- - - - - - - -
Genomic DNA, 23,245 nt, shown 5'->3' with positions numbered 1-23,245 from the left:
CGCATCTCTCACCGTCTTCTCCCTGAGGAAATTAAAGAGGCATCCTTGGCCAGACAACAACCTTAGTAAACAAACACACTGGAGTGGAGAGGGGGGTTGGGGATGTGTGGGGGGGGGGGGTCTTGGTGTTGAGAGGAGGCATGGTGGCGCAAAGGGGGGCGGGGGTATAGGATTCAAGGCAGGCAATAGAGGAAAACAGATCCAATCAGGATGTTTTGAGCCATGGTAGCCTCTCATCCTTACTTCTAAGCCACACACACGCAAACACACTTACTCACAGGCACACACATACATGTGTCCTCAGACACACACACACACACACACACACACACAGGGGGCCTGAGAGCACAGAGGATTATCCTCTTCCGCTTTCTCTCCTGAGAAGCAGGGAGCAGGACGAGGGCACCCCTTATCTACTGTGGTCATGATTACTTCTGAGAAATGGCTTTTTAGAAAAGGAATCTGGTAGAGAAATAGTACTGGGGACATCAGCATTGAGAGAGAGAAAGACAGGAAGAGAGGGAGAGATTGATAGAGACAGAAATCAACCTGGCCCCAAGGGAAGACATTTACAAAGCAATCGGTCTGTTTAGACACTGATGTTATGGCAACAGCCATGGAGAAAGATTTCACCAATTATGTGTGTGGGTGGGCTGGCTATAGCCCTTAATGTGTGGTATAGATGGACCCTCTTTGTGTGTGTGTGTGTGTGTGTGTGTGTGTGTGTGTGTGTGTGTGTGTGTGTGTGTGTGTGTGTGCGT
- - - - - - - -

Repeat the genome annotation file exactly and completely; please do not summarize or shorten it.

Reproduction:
Genomic DNA, 23,245 nt, shown 5'->3' with positions numbered 1-23,245 from the left:
CGCATCTCTCACCGTCTTCTCCCTGAGGAAATTAAAGAGGCATCCTTGGCCAGACAACAACCTTAGTAAACAAACACACTGGAGTGGAGAGGGGGGTTGGGGATGTGTGGGGGGGGGGGGTCTTGGTGTTGAGAGGAGGCATGGTGGCGCAAAGGGGGGCGGGGGTATAGGATTCAAGGCAGGCAATAGAGGAAAACAGATCCAATCAGGATGTTTTGAGCCATGGTAGCCTCTCATCCTTACTTCTAAGCCACACACACGCAAACACACTTACTCACAGGCACACACATACATGTGTCCTCAGACACACACACACACACACACACACACACAGGGGGCCTGAGAGCACAGAGGATTATCCTCTTCCGCTTTCTCTCCTGAGAAGCAGGGAGCAGGACGAGGGCACCCCTTATCTACTGTGGTCATGATTACTTCTGAGAAATGGCTTTTTAGAAAAGGAATCTGGTAGAGAAATAGTACTGGGGACATCAGCATTGAGAGAGAGAAAGACAGGAAGAGAGGGAGAGATTGATAGAGACAGAAATCAACCTGGCCCCAAGGGAAGACATTTACAAAGCAATCGGTCTGTTTAGACACTGATGTTATGGCAACAGCCATGGAGAAAGATTTCACCAATTATGTGTGTGGGTGGGCTGGCTATAGCCCTTAATGTGTGGTATAGATGGACCCTCTTTGTGTGTGTGTGTGTGTGTGTGTGTGTGTGTGTGTGTGTGTGTGTGTGTGTGTGTGTGTGTGTGCGT